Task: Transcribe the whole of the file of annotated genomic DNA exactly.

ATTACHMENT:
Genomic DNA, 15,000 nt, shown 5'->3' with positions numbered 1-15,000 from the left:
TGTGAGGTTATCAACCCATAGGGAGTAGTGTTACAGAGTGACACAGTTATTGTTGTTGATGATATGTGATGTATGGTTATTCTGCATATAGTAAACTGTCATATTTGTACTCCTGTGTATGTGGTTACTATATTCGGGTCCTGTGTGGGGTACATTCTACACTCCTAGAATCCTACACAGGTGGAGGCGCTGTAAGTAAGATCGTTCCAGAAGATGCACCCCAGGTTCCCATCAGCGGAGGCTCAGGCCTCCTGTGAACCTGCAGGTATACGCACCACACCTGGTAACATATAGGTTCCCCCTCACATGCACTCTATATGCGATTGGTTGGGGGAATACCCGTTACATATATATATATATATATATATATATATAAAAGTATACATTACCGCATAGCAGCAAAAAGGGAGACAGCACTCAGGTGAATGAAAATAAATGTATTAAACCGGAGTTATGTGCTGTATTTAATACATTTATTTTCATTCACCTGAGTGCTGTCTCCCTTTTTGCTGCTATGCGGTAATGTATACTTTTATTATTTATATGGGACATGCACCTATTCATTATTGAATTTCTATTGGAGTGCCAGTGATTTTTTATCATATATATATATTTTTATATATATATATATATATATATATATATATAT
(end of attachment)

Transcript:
Genomic DNA, 15,000 nt, shown 5'->3' with positions numbered 1-15,000 from the left:
TGTGAGGTTATCAACCCATAGGGAGTAGTGTTACAGAGTGACACAGTTATTGTTGTTGATGATATGTGATGTATGGTTATTCTGCATATAGTAAACTGTCATATTTGTACTCCTGTGTATGTGGTTACTATATTCGGGTCCTGTGTGGGGTACATTCTACACTCCTAGAATCCTACACAGGTGGAGGCGCTGTAAGTAAGATCGTTCCAGAAGATGCACCCCAGGTTCCCATCAGCGGAGGCTCAGGCCTCCTGTGAACCTGCAGGTATACGCACCACACCTGGTAACATATAGGTTCCCCCTCACATGCACTCTATATGCGATTGGTTGGGGGAATACCCGTTACATATATATATATATATATATATATATATAAAAGTATACATTACCGCATAGCAGCAAAAAGGGAGACAGCACTCAGGTGAATGAAAATAAATGTATTAAACCGGAGTTATGTGCTGTATTTAATACATTTATTTTCATTCACCTGAGTGCTGTCTCCCTTTTTGCTGCTATGCGGTAATGTATACTTTTATTATTTATATGGGACATGCACCTATTCATTATTGAATTTCTATTGGAGTGCCAGTGATTTTTTATCATATATATATATTTTTATATATATATATATATATATATATATATATAT